7. 7. Basic Design client defined elsewhere chat_server chat_server chat_server ! {register_client, Name, Pid}. chat_server ! {send_message, To, Msg}. receive loop chat_server ! {unregister_client, Name}. {register_client,...} ... loop {unregister_client,...} {send_message,...} {stop,...} loop()
    8. 8. Chat Server Receive loop • Our chat server’s loop function is spawned and registered chat_server • The chat server loop function will maintain the dictionary of clients (client name -> pid) receive loop {register_client,...} loop {unregister_client,...} • Traditional tail recursion, will run {send_message,...} {stop,...} until a stop message is received loop() • Messages sent from a client are handled within the receive loop
    9. 9. Let’s organize startup start_link and initialization spawn • Create an initialization function to handle registering self() init ‘chat_server’ • Wrap the spawn inside a start_link function • receive loop Instead of spawning loop, let’s {register_client,...} spawn the init function and call loop {unregister_client,...} {send_message,...} loop {stop,...} loop()
    10. 10. Where should we keep start_link track of our clients? spawn • Let’s make use of an internal state, a key-value dictionary init ‘chat_server’ • Init will be responsible for dict:new() creating the server’s State: {ClientName, ClientPID} State receive loop • {register_client,...} State will be passed into and loop {unregister_client,...} {send_message,...} maintained within the receive {stop,...} loop loop(State)
    11. 11. Let’s look back at where we started client defined elsewhere chat_server chat_server chat_server ! {register_client, Name, Pid}. chat_server ! {send_message, To, Msg}. receive loop chat_server ! {unregister_client, Name}. {register_client,...} ... loop {unregister_client,...} {send_message,...} {stop,...} loop()
    12. 12. Take a look at where we are. start_link spawn client defined elsewhere chat_server chat_server ! {register_client, Name, Pid}. chat_server ! {send_message, To, Msg}. init ‘chat_server’ chat_server ! {unregister_client, Name}. ! dict:new() ... State receive loop {register_client,...} loop {unregister_client,...} {send_message,...} {stop,...} loop(State)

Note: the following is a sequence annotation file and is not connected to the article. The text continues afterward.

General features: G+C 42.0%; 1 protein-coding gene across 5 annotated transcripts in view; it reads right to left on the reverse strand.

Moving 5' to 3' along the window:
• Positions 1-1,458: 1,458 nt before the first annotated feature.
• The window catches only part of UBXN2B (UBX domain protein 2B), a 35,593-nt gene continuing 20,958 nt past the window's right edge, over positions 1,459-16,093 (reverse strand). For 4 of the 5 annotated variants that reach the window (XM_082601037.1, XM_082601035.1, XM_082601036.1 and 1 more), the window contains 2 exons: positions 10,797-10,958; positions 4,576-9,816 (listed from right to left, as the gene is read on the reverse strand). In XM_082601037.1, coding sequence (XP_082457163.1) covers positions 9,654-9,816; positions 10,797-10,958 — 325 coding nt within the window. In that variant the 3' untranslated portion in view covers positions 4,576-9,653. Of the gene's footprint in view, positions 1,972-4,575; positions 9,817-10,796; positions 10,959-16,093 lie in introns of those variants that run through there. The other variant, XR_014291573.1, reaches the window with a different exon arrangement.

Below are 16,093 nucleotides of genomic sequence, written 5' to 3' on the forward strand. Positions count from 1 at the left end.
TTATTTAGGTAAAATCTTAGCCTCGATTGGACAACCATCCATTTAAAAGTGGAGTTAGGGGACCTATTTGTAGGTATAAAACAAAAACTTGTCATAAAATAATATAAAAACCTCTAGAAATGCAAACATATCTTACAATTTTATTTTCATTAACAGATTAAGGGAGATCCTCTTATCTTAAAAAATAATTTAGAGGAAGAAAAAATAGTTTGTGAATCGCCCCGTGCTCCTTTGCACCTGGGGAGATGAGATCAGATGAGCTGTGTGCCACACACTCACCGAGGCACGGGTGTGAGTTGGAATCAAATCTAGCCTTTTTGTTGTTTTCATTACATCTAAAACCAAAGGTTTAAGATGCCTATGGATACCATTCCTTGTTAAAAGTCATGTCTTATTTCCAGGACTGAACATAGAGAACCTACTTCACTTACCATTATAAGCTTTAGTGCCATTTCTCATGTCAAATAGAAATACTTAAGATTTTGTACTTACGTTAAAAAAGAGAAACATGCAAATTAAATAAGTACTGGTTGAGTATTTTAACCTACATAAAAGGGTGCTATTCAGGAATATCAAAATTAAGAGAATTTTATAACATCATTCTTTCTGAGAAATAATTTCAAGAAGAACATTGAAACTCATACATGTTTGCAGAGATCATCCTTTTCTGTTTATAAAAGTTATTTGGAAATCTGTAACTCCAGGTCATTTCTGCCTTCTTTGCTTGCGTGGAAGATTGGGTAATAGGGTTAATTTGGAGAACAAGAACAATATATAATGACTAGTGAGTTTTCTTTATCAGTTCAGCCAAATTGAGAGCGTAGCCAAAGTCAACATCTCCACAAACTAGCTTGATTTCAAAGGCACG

13. 13. Let’s make it easier for the client to bang messages start_link spawn • “API” Functions in the chat_server module that a client can call init ‘chat_server’ register_client dict:new() State • unregister_client API functions facilitate ! loop receive loop {register_client,...} banging messages to the send_message {unregister_client,...} {send_message,...} {stop,...} server pid for the client stop loop(State) • Cleans up the code
    14. 14. Let’s make a handler for banged messages start_link spawn • “Callback” functions in a module that will implement the init ‘chat_server’ register_client dict:new() message functionality State unregister_client • Turns message loop send_message ! loop receive loop {register_client,...} {unregister_client,...} into an interface {send_message,...} {stop,...} stop • Separates the loop(State) implementation from handle_receive the interface {Message, State} • terminate Callbacks update state
    15. 15. Why use OTP? • Large collection of libraries • Unified Application packaging and release structure • Standardized coding practices • Components: HTTP and FTP server, CORBA ORB, SNMP Agent, IDL, Error Handling • Formalized design patterns into “behaviors”
    16. 16. What is an OTP behavior? OTP Behavior • gen_*:functionA/3 • Simply: a formalization of a • gen_*:functionB/2 common pattern into two parts. ... • Behavior Module that defines the pattern interface. Callback Module • Callback Module that • module:callbackA/2 implements the pattern interface. • module:callbackB/3 ...
    17. 17. Why use OTP for our server? • Much of the code needed to create the server in our example is already written in the OTP behavior: gen_server • Since the interface is only used to call a callback function, the callbacks can be in any module • The gen_server has a generic set of behavior functions available for use by ANY implementation (can use more than one callback implementation)
    18. 18. Behavior: gen_server chat server gen_server ! callback chat_server:start_link gen_server:start_link callback:init/1 chat_server:send_message gen_server:call callback:handle_call/3 chat_server:register_client gen_server:multi_call chat_server:unregister_client chat_server:stop gen_server:cast callback:handle_cast/2 sends stop message returns: {stop, normal, State} callback:terminate/2 State is maintained here State is passed in and returned back here
    19. 19. More Information • Client-server design principles: http://www.erlang.org/doc/design_principles/ gen_server_concepts.html • gen_server “behaviour”: http://www.erlang.org/doc/man/gen_server.html • Chicago Erlang Users Group: start a discussion! • Me: John Patton <jpatton@gmail.com>
    20. 20. What happens if it crashes?